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Choosing the right blood glucose meter (BGM) is essential to managing your diabetes. It’s important to understand that while your PCP or Endocrinologist is there to help advise you, the decision on which meter is completely based on your personal preference.

Blood Glucose Meters

It’s vital to understand that you’re the one who has diabetes and it’s ultimately your choice. If your Doctor recommends you change to a new brand, it’s possible the decision is being influenced by changes under ObamaCare. Especially for those on Medicare, CMS prefers to pay for a cheaper meter than one that costs more.

Under the Competitive Bidding Program, patient well-being is being subverted to cut costs. If your Doctor insists you use a certain brand or switch to a new model, you should find out why. If you don’t agree with their decision, there are some hidden rules included in the CBP you can use to protect your patient rights, including the Anti-Switching Rule and the Physician Authorization Process. For more information on these rules, click here.

Competitive Bidding Program
Competitive Bidding Program Flowchart

So how do you decide which meter is right for you? Well, it depends on you and what work best. For someone with Type 1 Diabetes who has to test 10-12 times a day, a meter that’s small and provides quick readings may be the best choice. For someone with poor eyesight, a larger meter may be preferable.

Here are some of the most important factors to consider when you’re deciding which meter is right for you.


In my opinion, this is by far the most important factor to consider. If you’re meter isn’t accurate why bother testing. If anything it’ll give you a false sense of security or create unnecessary alarms.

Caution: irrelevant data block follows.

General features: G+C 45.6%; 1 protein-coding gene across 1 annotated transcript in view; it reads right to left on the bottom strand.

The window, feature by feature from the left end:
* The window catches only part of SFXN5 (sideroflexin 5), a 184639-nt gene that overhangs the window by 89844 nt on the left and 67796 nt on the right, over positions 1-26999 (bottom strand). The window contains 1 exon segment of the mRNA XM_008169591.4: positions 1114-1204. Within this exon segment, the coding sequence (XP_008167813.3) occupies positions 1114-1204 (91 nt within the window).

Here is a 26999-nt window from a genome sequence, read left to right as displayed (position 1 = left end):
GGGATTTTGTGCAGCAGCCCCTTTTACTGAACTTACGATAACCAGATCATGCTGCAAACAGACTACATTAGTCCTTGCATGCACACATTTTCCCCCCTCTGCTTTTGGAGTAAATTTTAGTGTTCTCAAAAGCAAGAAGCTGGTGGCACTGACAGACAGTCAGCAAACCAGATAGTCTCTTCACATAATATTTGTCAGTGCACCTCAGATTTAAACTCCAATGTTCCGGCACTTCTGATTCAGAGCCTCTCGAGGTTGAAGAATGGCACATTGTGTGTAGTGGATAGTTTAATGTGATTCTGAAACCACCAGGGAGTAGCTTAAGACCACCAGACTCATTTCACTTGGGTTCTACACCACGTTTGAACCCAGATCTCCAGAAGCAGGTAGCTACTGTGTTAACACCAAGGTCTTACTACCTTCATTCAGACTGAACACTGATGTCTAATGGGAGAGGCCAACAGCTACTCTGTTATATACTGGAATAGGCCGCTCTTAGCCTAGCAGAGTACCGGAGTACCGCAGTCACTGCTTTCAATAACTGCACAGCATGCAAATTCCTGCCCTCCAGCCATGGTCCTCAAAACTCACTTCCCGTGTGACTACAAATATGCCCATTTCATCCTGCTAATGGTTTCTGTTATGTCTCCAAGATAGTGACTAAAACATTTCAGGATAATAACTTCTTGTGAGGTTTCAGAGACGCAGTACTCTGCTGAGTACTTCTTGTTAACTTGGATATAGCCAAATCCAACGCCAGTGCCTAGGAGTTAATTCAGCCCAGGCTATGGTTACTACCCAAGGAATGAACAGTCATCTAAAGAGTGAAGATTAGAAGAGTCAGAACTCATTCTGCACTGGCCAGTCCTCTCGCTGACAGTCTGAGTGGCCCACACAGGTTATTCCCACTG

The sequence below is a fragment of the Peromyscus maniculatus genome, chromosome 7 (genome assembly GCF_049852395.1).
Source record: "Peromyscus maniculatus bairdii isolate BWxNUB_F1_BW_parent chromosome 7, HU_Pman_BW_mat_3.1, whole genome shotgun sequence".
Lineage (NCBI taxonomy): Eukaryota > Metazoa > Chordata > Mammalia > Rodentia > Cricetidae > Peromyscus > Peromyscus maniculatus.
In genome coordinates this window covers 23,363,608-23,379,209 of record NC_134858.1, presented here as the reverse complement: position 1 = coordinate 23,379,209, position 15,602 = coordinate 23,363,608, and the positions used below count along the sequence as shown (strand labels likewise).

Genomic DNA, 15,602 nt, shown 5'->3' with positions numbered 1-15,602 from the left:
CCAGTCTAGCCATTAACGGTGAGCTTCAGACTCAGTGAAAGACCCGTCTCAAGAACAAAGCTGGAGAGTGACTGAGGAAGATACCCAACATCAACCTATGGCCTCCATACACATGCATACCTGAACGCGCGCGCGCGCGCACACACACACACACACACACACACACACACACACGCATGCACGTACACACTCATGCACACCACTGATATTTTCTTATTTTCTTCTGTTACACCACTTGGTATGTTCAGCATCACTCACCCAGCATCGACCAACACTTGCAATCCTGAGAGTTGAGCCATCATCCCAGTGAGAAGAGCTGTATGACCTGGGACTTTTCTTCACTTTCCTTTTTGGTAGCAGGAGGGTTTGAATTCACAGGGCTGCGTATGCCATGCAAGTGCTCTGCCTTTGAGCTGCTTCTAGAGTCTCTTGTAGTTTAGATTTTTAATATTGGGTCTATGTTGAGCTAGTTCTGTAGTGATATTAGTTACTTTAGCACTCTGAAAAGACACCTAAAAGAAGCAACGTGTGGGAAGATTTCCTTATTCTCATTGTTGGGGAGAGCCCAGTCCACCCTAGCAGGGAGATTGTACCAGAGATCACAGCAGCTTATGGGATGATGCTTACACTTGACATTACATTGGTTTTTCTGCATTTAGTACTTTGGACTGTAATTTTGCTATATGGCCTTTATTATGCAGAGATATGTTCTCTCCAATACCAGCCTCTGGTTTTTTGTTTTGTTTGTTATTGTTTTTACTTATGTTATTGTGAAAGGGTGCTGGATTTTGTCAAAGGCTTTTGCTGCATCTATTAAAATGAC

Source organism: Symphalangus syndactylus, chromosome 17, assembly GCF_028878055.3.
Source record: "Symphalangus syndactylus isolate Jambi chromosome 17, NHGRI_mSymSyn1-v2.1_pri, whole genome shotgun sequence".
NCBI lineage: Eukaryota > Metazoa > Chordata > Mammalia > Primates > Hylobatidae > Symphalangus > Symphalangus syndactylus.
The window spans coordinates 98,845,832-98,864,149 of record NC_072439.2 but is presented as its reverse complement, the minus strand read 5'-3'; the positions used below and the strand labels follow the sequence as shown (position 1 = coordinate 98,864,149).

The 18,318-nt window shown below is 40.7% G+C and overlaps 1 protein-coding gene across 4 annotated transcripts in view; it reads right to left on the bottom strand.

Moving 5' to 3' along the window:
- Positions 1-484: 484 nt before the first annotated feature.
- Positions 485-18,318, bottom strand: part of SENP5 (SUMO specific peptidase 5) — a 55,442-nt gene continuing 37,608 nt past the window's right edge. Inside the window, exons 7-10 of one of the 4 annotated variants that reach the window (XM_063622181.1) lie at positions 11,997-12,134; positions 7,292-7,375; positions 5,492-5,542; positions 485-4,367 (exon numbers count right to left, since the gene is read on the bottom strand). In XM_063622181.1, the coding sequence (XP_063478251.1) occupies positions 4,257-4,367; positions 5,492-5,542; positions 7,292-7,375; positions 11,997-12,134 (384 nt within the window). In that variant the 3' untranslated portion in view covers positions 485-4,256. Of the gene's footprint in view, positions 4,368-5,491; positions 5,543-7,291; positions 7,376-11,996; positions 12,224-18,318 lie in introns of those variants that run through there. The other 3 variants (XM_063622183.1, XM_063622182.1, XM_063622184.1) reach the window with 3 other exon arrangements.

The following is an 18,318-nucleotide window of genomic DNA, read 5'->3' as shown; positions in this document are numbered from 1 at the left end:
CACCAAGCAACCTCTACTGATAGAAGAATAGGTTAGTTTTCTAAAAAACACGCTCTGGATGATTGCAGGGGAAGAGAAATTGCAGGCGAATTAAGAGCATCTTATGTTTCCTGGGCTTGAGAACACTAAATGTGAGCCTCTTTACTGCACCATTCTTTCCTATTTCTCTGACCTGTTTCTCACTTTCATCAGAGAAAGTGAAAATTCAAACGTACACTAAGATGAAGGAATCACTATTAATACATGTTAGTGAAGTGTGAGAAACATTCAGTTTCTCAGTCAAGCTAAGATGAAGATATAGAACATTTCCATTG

Under FDA Regulations, manufacturers must meet the following criteria: 95% of all meter test results be within 20% of the actual blood glucose level. For example, if the actual blood sugar level is 100 mg/dl the meter could show anywhere from 80 mg/dl to 100 mg/dl and still be considered accurate. For those who have levels that fall into the hypoglycemic range, an actual level of 60 mg/dl must be between 45 and 75 mg/dl. That’s quite a difference, but for now, these are the standards that manufacturers are held to.

  1. COST

There’s no way around it. While the actual glucose meter may not be very expensive (and in many cases they’re given away for free), it’s the cost of test strips you want to be aware of. A box of 100 test strips can range anywhere from $25 to $200 or more. Having said that, you don’t want to sacrifice quality for cost if you can avoid it.


Most meters store your blood glucose readings, and some come with software that allow you to recognize certain trends. Some healthcare providers want to go over this data to spot patterns and help improve your overall management of the disease. For example, you may want to know how your glucose level changes based on the time of day. In addition, some meters can download the data through a USB port while other meters can be wirelessly downloaded to your computer or smart phone.


The ability to mark or flag certain readings can be very beneficial to managing your diabetes. You can flag when a reading is taken after meals, or set markers for readings that fall above or below certain levels.

  • Meter Size
  • Blood Sample Size
  • Testing Time
  • Visibility
  • Audio Capability

Talk to your healthcare provider about which of these feature is most important to you and remember that choosing a meter is dependent on personal preference!

In the near future we’ll be posting videos showing how to use a blood glucose meter, including additional videos that compare various models. Using this data, we’re hoping to determine several factors, including any significant differences among various brands and the impact of expiration dates.

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